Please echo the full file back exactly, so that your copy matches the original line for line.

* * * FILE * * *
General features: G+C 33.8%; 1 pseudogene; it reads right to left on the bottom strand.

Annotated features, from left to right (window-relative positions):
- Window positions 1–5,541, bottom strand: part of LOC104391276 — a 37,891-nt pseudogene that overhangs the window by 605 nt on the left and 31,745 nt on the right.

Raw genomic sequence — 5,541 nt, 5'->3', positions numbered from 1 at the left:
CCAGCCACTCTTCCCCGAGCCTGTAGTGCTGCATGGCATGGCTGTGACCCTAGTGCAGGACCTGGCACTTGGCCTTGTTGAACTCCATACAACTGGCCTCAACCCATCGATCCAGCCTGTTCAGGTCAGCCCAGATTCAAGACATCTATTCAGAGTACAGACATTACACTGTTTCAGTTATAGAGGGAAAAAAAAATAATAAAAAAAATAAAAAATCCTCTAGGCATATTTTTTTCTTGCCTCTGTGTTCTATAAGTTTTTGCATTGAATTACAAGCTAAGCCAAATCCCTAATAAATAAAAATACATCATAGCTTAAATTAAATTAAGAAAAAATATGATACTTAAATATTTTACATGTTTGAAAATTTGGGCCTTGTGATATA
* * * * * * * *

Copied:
General features: G+C 33.8%; 1 pseudogene; it reads right to left on the bottom strand.

Annotated features, from left to right (window-relative positions):
- Window positions 1–5,541, bottom strand: part of LOC104391276 — a 37,891-nt pseudogene that overhangs the window by 605 nt on the left and 31,745 nt on the right.

Raw genomic sequence — 5,541 nt, 5'->3', positions numbered from 1 at the left:
CCAGCCACTCTTCCCCGAGCCTGTAGTGCTGCATGGCATGGCTGTGACCCTAGTGCAGGACCTGGCACTTGGCCTTGTTGAACTCCATACAACTGGCCTCAACCCATCGATCCAGCCTGTTCAGGTCAGCCCAGATTCAAGACATCTATTCAGAGTACAGACATTACACTGTTTCAGTTATAGAGGGAAAAAAAAATAATAAAAAAAATAAAAAATCCTCTAGGCATATTTTTTTCTTGCCTCTGTGTTCTATAAGTTTTTGCATTGAATTACAAGCTAAGCCAAATCCCTAATAAATAAAAATACATCATAGCTTAAATTAAATTAAGAAAAAATATGATACTTAAATATTTTACATGTTTGAAAATTTGGGCCTTGTGATATA